Columbia Lily

Columbia Lily Plant Information

Columbia Lily grows in the following 5 states:

Idaho, Montana, Oregon, California, Washington

Lilium columbianum is a lily native to western North America. It is also known as the Columbia lily or tiger lily (sharing the latter common name with several other lily species in its genus).

Lilium columbianum occurs in lowland and montane forest openings and meadows from southern British Columbia in Canada south to northern California and east to Montana in the northwestern United States. Mostly occurring below 2,000m (6,600ft), it usually blooms in June through early August. There are a few isolated populations at high elevations in the Sierra Nevada as far south as Fresno County.
Lilium columbianum grows up to 1.2 metres (3.9ft) tall, and bears from few to numerous orange flowers with darker spots. The tepals are 3 to 6cm long and the flowers are lightly scented. Like many true lilies, the leaves are arranged in whorls around the stem of the plant.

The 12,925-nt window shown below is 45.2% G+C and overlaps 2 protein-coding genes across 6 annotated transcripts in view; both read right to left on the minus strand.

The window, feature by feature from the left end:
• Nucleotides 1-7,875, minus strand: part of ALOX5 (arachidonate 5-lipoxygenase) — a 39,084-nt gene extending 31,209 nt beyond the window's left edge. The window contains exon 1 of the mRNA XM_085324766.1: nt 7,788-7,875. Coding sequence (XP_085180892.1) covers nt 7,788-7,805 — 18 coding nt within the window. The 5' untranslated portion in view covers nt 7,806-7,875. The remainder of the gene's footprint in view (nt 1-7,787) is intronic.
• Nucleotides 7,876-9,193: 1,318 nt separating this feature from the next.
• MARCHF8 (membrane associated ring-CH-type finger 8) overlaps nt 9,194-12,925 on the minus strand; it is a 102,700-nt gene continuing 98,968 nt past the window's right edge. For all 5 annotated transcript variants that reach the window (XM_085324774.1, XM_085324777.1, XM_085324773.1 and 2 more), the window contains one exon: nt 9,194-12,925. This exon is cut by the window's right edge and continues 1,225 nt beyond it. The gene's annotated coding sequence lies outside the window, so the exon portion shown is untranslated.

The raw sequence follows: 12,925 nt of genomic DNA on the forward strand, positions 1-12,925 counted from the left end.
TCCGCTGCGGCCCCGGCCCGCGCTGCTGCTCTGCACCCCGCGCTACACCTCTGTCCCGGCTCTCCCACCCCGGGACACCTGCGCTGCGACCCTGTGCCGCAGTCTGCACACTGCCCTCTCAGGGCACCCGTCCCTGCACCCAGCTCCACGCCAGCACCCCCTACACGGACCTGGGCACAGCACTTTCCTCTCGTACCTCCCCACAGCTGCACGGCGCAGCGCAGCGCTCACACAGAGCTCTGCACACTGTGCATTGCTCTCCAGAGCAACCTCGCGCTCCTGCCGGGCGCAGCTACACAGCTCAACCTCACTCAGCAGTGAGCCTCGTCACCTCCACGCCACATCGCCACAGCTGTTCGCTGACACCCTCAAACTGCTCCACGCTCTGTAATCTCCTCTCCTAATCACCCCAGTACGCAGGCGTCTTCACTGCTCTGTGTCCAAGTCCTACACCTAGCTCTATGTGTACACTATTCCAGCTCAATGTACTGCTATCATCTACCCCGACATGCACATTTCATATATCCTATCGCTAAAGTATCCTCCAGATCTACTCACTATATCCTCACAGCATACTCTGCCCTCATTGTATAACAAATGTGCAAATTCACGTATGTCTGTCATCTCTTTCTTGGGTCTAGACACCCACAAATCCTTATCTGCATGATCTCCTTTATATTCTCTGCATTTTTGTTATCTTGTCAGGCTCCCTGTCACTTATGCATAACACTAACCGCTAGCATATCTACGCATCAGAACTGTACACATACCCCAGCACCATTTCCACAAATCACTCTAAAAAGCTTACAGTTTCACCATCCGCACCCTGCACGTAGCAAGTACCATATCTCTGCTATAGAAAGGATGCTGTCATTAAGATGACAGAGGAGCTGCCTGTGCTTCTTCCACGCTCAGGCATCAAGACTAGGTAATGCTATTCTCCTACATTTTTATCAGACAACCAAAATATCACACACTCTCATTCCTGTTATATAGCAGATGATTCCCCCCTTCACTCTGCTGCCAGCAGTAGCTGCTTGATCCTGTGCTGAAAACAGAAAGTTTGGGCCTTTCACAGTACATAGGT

Coast Salish, Nuu-chah-nulth and most western Washington peoples steamed, boiled or pit-cooked its bulbs. Bitter or peppery-tasting, they were mostly used as a flavoring, often in soup with meat or fish.
From seed, Lilium columbianum requires three to five years to mature. Cultivated bulbs can be divided or bulb scales may be used to generate new plants more quickly. However, wild plants should be left undisturbed.

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